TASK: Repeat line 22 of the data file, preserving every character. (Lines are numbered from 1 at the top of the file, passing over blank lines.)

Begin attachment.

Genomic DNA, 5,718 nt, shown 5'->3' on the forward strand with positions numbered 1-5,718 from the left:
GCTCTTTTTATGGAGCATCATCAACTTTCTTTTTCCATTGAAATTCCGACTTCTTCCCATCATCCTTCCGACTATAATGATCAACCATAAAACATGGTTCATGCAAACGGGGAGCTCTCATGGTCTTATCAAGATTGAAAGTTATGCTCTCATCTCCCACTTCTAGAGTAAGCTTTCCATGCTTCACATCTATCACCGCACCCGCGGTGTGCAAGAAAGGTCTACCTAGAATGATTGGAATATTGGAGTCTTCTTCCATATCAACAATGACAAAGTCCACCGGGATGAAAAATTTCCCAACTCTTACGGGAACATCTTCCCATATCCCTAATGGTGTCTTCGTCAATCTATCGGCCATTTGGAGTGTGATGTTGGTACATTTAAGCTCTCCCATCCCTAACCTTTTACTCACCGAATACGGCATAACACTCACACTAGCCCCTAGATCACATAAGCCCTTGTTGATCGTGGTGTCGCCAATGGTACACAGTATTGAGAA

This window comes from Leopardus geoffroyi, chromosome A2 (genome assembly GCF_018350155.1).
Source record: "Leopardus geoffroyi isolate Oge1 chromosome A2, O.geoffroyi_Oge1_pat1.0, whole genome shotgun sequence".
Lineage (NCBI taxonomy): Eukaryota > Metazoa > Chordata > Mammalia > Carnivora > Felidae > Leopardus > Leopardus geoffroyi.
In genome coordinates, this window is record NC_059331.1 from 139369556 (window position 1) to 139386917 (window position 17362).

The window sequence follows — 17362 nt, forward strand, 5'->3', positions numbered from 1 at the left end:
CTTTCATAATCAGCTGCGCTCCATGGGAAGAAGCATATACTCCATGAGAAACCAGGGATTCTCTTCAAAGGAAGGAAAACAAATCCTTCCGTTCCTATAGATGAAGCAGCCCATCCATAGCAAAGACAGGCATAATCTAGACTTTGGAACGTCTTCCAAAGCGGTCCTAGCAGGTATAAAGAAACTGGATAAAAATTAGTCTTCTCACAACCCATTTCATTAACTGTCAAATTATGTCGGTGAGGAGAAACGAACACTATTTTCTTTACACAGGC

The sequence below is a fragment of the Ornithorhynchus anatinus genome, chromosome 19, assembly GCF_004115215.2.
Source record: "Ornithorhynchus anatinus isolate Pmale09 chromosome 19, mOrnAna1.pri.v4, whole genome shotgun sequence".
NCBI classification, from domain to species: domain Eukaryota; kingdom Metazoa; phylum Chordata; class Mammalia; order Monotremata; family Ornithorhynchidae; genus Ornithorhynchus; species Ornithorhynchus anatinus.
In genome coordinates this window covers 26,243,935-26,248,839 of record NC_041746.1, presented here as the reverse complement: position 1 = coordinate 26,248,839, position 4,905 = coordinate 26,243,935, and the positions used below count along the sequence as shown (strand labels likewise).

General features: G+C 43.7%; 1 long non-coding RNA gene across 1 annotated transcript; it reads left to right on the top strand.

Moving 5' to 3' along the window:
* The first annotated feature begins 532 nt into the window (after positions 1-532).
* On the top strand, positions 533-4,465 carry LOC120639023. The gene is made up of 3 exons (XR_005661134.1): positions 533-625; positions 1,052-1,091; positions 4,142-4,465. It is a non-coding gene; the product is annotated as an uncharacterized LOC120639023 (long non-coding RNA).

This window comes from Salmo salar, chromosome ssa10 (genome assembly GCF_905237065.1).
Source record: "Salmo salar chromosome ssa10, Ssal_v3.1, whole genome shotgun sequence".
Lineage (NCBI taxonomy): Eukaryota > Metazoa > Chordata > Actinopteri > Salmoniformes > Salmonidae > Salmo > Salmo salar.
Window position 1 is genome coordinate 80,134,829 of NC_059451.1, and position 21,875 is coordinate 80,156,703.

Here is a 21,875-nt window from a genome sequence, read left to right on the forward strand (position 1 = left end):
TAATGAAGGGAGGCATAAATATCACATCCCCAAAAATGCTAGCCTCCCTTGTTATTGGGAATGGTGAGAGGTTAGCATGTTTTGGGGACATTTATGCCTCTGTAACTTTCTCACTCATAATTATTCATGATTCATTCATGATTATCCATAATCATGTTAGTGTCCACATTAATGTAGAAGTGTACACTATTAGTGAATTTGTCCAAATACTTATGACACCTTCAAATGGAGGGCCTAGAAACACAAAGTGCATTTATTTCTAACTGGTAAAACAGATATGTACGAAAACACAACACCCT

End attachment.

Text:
TAATGAAGGGAGGCATAAATATCACATCCCCAAAAATGCTAGCCTCCCTTGTTATTGGGAATGGTGAGAGGTTAGCATGTTTTGGGGACATTTATGCCTCTGTAACTTTCTCACTCATAATTATTCATGATTCATTCATGATTATCCATAATCATGTTAGTGTCCACATTAATGTAGAAGTGTACACTATTAGTGAATTTGTCCAAATACTTATGACACCTTCAAATGGAGGGCCTAGAAACACAAAGTGCATTTATTTCTAACTGGTAAAACAGATATGTACGAAAACACAACACCCT